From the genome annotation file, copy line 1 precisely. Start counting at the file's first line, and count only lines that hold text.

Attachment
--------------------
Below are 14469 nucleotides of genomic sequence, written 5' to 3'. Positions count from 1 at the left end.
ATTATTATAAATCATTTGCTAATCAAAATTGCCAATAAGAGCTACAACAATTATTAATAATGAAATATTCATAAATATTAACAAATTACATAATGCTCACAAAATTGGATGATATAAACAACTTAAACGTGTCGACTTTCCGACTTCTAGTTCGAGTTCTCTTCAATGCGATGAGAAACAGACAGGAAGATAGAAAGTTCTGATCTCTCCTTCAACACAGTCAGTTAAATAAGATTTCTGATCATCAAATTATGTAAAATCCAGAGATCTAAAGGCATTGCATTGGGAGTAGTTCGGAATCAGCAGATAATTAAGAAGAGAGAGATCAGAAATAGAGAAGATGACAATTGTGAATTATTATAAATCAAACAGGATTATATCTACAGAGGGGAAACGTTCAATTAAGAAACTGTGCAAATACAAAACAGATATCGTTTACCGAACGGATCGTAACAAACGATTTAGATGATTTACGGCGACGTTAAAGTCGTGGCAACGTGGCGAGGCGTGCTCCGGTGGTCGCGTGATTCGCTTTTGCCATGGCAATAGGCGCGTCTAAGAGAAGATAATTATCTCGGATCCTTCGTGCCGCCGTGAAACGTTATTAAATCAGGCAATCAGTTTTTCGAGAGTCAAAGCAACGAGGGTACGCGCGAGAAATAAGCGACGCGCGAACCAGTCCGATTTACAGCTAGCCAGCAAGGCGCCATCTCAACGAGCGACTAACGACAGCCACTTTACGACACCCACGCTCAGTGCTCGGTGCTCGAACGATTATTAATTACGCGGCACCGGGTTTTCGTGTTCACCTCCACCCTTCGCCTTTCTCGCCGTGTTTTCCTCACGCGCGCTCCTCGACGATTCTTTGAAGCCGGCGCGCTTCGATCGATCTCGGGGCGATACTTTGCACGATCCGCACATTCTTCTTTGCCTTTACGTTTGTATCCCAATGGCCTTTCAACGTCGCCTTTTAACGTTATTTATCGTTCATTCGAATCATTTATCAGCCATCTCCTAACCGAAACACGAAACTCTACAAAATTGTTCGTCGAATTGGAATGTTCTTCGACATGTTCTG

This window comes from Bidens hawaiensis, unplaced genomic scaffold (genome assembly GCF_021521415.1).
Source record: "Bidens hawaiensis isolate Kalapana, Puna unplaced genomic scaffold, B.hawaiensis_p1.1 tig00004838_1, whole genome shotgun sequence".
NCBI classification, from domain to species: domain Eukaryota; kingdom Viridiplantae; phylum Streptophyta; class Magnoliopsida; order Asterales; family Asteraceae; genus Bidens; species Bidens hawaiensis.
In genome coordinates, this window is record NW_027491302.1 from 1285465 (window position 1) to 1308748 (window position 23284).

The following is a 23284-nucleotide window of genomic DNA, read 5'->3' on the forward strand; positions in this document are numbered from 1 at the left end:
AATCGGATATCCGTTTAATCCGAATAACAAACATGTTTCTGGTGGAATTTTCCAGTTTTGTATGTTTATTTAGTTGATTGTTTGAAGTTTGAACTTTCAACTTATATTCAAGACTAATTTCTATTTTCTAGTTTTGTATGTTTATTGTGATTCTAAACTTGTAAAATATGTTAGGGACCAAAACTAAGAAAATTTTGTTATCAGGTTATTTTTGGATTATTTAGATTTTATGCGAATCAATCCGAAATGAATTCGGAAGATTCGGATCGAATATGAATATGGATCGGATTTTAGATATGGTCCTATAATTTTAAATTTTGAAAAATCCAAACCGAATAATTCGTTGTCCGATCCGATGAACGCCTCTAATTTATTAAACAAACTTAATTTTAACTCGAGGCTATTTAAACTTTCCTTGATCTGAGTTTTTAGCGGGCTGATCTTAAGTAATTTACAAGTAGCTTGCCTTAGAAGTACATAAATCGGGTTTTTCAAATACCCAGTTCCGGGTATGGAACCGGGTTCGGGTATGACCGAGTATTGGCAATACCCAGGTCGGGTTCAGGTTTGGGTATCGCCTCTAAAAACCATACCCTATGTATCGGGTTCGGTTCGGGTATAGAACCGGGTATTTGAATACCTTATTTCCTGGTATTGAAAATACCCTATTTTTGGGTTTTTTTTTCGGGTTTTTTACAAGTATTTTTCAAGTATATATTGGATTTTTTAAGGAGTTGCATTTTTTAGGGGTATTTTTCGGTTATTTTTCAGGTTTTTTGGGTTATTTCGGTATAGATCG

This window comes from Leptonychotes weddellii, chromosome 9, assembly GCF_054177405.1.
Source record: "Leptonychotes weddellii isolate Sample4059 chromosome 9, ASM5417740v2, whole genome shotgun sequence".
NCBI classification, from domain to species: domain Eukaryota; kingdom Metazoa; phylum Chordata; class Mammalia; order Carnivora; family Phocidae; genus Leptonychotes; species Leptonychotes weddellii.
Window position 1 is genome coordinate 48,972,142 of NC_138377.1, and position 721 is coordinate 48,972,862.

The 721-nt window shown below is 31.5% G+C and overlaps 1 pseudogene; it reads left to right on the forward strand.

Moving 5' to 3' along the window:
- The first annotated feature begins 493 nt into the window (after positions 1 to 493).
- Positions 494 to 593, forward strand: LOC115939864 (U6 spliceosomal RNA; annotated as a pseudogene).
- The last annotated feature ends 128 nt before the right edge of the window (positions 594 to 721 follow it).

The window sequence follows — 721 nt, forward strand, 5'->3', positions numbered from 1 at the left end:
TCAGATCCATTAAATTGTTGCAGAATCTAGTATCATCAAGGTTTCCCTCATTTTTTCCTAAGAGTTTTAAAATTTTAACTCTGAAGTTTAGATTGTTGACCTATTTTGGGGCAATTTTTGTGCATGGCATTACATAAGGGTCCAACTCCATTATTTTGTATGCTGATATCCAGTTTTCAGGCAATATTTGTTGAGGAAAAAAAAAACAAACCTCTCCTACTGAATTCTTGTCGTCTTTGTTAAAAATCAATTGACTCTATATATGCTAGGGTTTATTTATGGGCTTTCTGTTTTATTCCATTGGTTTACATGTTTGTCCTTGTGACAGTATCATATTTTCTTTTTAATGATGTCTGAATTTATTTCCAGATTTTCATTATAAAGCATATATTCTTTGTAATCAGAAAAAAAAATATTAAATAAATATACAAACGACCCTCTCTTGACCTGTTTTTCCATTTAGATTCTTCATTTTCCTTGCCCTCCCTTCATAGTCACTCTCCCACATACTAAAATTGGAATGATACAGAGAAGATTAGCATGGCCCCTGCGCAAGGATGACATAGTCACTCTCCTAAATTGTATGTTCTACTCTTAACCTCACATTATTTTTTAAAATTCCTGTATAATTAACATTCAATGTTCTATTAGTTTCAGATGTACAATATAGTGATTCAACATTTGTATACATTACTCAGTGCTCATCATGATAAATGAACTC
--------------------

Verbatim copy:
Below are 14469 nucleotides of genomic sequence, written 5' to 3'. Positions count from 1 at the left end.